August 10, 1995
Chevron (110 shares... on their way to 125)
TYPE: Foolish Four Dow Dividend stock
Phone: (415) 894-7700
Closing prices, August 9th, 1996: Bid $57 3/4 Ask $57 7/8
Trailing 12-month revenues: $39.5 billion
Trailing 12-month EPS: $3.68
Last quarter reported: June, 1996 (FY: Dec)
Next quarter report date: October 24th
Consensus EPS estimate for quarter: $0.91e vs. $0.81
---->Trade: Buying 15 more shares (yeah, that's right), August 12th-16th
BALANCING OUR PORTFOLIO
It's baaaa-aaaack. As is generally the case, a Foolish Four or two carries over from one year to the next. Our 1996 switch is no exception. Chevron, the fifth largest oil company in the world with the Dow's fourth highest dividend, is it. (Last year, we invited Sears back.) Its present return (not including dividends) of 18% is adequate, though uninspiring. The stock now enjoys another year of playing ball in the Fool Dome, out to prove it's more than just a light-hitting utility infielder.
As we've provided ongoing past coverage of Chevron and will continue to do so going forward, we really have nothing new to say about the company in this report. I suppose it's helpful to remind the reader that the company did boost its dividend another 8% last week, and that revenues and earnings are in the midst of a fairly impressive advance following a strong second quarter report (net income for the first six months of the year is up 30% over 1995).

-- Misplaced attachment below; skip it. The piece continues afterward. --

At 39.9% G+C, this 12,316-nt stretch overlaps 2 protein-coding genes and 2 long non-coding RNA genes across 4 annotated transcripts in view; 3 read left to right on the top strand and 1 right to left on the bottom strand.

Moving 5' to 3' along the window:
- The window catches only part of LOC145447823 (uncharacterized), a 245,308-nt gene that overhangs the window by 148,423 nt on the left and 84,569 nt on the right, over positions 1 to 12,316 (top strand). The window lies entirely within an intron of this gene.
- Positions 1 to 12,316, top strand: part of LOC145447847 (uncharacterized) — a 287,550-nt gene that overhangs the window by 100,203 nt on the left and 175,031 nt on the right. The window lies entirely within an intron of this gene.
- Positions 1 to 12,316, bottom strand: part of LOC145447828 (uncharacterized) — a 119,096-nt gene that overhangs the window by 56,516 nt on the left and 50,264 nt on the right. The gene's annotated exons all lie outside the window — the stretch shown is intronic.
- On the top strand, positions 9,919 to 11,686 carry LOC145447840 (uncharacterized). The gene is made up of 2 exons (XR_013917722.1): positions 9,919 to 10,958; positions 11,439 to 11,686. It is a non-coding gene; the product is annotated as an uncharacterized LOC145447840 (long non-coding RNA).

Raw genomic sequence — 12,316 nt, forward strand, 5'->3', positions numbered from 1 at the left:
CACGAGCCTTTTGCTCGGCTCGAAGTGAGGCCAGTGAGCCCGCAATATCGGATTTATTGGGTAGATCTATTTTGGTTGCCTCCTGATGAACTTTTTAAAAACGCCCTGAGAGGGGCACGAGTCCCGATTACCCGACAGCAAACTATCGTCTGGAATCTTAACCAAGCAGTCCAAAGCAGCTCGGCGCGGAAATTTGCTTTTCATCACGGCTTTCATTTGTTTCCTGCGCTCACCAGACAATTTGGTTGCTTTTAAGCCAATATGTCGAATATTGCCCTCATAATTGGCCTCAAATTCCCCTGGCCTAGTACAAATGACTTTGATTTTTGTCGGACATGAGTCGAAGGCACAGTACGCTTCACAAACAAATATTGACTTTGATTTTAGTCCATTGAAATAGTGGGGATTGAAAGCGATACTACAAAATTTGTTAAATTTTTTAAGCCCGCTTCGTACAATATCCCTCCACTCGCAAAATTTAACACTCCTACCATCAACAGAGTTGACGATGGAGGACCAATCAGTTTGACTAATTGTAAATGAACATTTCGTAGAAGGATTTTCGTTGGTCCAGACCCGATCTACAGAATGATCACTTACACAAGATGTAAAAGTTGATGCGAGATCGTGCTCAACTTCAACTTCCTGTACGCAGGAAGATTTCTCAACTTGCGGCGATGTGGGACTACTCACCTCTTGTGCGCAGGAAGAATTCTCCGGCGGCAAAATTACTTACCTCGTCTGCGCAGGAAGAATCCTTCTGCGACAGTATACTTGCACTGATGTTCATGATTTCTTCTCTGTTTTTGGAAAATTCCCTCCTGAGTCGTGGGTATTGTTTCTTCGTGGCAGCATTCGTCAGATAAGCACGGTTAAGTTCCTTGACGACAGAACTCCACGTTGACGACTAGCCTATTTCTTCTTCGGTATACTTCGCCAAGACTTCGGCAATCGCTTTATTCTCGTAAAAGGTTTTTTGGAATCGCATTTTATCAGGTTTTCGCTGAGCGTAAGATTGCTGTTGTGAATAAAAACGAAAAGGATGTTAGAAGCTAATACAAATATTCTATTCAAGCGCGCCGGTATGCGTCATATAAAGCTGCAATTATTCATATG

Oh yes, but let us explain why we're buying 15 more shares.
Our Foolish Four allocation for the Fool Portfolio is slated to be 30%, or $36,244 at the present value. One-fifth of that comes to $7,250, which is the amount we're buying of AT&T and 3M, and what we intend to hold in Chevron, as well. Our existing holding of CHV carries a present value of only $6,350. Thus, we're adding 15 shares -- approximately $900 -- to even it up.
Had the difference between current CHV value and intended CHV holding been closer -- say, inside of $300 -- we probably would've blown this off. While the Foolish Four approach dictates even amounts in three of the stocks (with double in the fourth), we're not pedants about it and you shouldn't be either. What it came down to was just a simple calculation. We looked at the amount we'll pay in commission (about $30), and took that as a percentage of the value of the new purchase ($900). That's 3.3%. Given that Foolish Four returns typically come in at a level in excess of 20%, we decided we didn't mind losing 3% off of that.
We encourage investors placed in situations similar to this to run the numbers on their own and, always Foolishly, make their own decisions. Obviously, if the commission ran to 10% or more, we'd suggest not doing it.
Here's to the Tengiz oil fields in '97!
--David Gardner, Fool HQ